The film, which was three years in the making but lasts just 15 minutes, is set in the British Library's iconic reading room. A cast of four female characters perform in the space -- some collecting parts of puzzles, others striding about or lying on the desks. A sparkly glimmery 'thing' appears which interacts somehow with the characters. Okay, so I didn't understand what was happening while watching the film, so I eagerly looked forward to being enlightened by the discussion. Rigley, who is badly in need of some science communication training, proceeded to give a totally baffling minilecture on how cancer cells recognise 'self' and 'non-self' which seemed to have absolutely nothing to do with what was depicted in the film.

Tegala, prompted by a question from the audience, did eventually explain which cells the 'characters' were meant to represent. The sparkly thing was the antigen or invader and the actresses were all different types of immune cells. Ideally, Rigley would have explained how these cells work in relation to the metaphor of the Reading Room as an organising system.

Tegala wanted to create a film that did not rely on a didactic explanation of the immune system to 'work' as art. I can sympathise with this -- we don't necessarily need everything spelled out for art to be a transformative experience. The problem is that the immune system already abounds with metaphors -- bioinformation, communication, the military metaphor... I was really looking forward to a new system of metaphor being introduced in the film that avoided these cliches and revealed a provocative and novel gaze. But by making our previous frames of reference irrelevant and providing no explanation for the events on screen, the audience was left baffled. It's a question of expectations: the billing promised 'a surreal exploration' -- but the surreal relies on what we know as 'normal' to make sense as a departure from the norm.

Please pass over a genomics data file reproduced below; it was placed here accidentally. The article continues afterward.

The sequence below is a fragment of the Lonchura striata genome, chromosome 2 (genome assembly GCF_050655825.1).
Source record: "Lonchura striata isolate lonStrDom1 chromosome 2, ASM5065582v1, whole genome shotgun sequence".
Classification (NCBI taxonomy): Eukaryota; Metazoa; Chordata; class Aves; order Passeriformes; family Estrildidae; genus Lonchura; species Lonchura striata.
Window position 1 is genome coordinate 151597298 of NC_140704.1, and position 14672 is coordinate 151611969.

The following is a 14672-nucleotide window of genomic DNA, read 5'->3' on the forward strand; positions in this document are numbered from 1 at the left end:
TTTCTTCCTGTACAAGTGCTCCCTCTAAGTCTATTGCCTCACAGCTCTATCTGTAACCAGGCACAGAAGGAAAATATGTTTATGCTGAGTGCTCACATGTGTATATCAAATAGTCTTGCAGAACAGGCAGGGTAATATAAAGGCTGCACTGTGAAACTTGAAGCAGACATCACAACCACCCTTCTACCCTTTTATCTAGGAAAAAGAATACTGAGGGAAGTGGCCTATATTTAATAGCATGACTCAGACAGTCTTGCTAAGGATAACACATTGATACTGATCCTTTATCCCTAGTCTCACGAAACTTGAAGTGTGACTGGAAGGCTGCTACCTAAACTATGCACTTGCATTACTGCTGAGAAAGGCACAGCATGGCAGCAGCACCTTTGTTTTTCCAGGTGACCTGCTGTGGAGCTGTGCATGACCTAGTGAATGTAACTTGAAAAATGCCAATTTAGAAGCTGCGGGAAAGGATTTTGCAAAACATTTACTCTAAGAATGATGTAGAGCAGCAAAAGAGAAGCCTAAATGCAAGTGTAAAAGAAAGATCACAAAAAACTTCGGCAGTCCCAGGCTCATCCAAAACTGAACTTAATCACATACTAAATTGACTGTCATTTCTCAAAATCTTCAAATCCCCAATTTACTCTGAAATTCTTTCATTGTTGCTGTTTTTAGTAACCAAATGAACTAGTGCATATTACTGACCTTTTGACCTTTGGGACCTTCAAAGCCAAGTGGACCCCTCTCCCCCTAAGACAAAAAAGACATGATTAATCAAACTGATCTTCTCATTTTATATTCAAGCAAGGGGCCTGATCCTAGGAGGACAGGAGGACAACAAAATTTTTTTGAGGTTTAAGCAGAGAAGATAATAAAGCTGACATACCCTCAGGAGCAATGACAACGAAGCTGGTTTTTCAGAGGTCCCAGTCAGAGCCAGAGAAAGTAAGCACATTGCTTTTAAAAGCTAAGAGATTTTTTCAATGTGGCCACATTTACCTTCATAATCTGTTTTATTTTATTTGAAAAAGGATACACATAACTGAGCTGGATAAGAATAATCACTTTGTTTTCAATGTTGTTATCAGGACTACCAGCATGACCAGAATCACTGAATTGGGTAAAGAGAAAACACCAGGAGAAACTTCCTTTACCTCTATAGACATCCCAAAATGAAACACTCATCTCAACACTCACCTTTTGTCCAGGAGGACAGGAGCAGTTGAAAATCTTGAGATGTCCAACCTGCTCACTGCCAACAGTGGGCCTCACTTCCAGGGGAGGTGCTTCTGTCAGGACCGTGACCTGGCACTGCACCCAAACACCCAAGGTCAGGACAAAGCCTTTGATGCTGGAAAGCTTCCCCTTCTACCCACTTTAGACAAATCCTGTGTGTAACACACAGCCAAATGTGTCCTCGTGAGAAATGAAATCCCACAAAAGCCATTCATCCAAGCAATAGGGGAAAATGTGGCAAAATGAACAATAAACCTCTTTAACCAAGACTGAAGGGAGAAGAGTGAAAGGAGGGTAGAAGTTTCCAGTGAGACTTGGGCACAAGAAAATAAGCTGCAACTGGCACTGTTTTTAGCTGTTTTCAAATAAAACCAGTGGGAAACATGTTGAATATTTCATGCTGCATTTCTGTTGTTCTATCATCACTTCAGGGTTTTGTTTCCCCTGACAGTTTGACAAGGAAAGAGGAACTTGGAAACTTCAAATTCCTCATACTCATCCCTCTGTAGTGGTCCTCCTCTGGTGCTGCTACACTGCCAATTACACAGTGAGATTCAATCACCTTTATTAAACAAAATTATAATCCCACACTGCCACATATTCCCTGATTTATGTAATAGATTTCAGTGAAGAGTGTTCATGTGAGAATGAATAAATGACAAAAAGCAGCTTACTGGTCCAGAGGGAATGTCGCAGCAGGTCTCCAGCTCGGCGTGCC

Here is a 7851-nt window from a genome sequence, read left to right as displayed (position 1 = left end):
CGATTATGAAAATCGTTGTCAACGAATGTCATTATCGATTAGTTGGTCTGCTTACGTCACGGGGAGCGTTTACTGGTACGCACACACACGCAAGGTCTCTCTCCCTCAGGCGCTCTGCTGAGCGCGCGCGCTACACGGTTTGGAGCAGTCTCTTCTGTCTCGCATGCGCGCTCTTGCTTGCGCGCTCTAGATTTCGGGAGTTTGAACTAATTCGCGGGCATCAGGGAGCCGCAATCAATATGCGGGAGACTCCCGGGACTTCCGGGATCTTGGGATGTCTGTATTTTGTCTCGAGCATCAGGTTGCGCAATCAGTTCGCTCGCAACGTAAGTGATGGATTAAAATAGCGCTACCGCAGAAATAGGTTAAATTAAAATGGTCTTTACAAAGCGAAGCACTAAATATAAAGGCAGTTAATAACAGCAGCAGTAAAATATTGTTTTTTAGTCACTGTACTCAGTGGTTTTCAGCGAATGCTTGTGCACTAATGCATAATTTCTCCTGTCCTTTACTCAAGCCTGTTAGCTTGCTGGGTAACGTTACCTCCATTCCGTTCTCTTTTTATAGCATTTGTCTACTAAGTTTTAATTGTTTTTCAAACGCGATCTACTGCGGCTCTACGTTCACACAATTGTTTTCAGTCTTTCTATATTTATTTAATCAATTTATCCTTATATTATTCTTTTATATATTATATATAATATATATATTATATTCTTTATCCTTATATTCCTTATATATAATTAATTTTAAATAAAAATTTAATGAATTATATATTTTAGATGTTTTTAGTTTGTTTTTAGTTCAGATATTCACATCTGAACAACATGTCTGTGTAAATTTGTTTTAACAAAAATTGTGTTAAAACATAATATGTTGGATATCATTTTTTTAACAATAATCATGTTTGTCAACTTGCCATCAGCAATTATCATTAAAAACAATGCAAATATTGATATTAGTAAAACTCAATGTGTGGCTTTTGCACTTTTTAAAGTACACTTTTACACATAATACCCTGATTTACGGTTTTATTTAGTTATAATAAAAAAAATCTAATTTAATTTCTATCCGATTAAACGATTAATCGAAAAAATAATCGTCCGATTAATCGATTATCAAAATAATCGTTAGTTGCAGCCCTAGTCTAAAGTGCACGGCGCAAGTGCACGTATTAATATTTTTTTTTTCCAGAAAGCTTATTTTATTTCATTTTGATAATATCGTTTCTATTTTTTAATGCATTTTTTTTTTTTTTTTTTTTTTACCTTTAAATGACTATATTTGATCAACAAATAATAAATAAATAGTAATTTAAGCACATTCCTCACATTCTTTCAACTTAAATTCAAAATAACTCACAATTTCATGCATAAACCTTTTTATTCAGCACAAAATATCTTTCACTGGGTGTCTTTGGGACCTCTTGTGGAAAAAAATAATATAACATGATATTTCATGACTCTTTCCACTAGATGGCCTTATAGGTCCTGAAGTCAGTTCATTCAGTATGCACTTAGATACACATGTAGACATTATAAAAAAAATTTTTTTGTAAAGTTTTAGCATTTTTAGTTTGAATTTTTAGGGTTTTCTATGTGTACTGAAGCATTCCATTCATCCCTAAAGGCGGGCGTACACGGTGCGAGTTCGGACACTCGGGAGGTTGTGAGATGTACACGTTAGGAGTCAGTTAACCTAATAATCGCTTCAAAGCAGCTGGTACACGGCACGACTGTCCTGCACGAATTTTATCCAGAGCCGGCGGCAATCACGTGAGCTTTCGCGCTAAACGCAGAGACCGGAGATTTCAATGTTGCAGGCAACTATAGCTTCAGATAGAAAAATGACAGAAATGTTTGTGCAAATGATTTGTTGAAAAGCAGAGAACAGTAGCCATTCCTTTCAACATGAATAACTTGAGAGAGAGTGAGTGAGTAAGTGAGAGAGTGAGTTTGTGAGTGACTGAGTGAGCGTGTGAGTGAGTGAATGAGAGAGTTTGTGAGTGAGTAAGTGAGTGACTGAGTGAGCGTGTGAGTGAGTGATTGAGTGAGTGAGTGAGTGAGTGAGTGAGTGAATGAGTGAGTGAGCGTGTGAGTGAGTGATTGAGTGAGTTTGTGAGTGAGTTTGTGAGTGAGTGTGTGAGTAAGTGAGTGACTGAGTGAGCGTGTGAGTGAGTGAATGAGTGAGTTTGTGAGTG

I think the film could still work if Tegala is willing to be more upfront about the symbolism. Librarians wear name badges -- it would be a huge help to know what kinds of cells the actors represent from the outset (all we get is a brief glimpse in the credits). In my opinion the musical soundtrack added little to the film. A commentary giving at least an introduction would enhance the narrative intelligibility. Rigley comes across as badly prepared and patronising ('If there's one thing I want you to understand...'). It's not too difficult to explain the rudiments of the immune system to a lay audience in relation to cells depicted in the film. He let down Tegala on the night.

The whole enterprise was clearly well intentioned and I hope it can be rescued. In its current form, though, it sadly seems somewhat pointless.

The National Gallery in London is about to open an exhibition called 'Dutch Portraits: the age of Rembrandt and Frans Hals'. The reason I'm flagging it up here is that it includes one of the most famous medical portraits of all time: The Anatomy Lesson of Professor Nicolaes Tulp. The odious showman anatomist Gunther von Hagens models himself on Tulp. You can read more about the painting here and here. The exhibition runs from 27 June to 16 September 2007.

Friday, June 15, 2007

Gawande gets even 'Better'

Every now and then, I come across an article or a book that I know is just going to be fantastic course material for our Medical Humanities course at Imperial. Reading Atul Gawande's book, Complications: a surgeon's notes on an imperfect science (reviewed by AJ on this blog here) was one of those 'Ah, brilliant' moments. Here is a book that sits on the interface of science and humanities in showing that the practice of medicine is vulnerable to all sorts of biases and unacknowledged 'human' factors. In a particularly eye-opening first chapter, Gawande explains how the 'learning curve', both for inexperienced junior doctors and for new procedures, exacts a toll. This sometimes adversely affects individuals (costing lives in some instances through initially low success rates) but it's for the greater good as skills develop as 'practice makes perfect'.